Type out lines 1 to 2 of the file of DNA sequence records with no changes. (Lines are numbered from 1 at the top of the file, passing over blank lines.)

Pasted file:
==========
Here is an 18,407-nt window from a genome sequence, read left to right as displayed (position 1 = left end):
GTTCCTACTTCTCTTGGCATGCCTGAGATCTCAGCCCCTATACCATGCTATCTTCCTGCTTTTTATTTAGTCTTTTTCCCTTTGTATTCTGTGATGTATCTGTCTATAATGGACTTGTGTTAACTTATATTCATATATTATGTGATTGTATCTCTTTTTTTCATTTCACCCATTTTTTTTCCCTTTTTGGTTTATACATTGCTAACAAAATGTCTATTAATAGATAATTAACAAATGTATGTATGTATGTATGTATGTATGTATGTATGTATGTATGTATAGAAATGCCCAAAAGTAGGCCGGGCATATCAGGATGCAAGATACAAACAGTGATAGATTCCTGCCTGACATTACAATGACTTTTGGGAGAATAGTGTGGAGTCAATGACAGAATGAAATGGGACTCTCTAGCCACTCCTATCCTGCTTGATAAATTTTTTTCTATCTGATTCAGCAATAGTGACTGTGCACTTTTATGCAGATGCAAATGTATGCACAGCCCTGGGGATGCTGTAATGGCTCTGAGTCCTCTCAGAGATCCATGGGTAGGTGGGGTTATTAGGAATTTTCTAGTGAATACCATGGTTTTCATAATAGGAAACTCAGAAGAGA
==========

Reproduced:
Here is an 18,407-nt window from a genome sequence, read left to right as displayed (position 1 = left end):
GTTCCTACTTCTCTTGGCATGCCTGAGATCTCAGCCCCTATACCATGCTATCTTCCTGCTTTTTATTTAGTCTTTTTCCCTTTGTATTCTGTGATGTATCTGTCTATAATGGACTTGTGTTAACTTATATTCATATATTATGTGATTGTATCTCTTTTTTTCATTTCACCCATTTTTTTTCCCTTTTTGGTTTATACATTGCTAACAAAATGTCTATTAATAGATAATTAACAAATGTATGTATGTATGTATGTATGTATGTATGTATGTATGTATGTATAGAAATGCCCAAAAGTAGGCCGGGCATATCAGGATGCAAGATACAAACAGTGATAGATTCCTGCCTGACATTACAATGACTTTTGGGAGAATAGTGTGGAGTCAATGACAGAATGAAATGGGACTCTCTAGCCACTCCTATCCTGCTTGATAAATTTTTTTCTATCTGATTCAGCAATAGTGACTGTGCACTTTTATGCAGATGCAAATGTATGCACAGCCCTGGGGATGCTGTAATGGCTCTGAGTCCTCTCAGAGATCCATGGGTAGGTGGGGTTATTAGGAATTTTCTAGTGAATACCATGGTTTTCATAATAGGAAACTCAGAAGAGA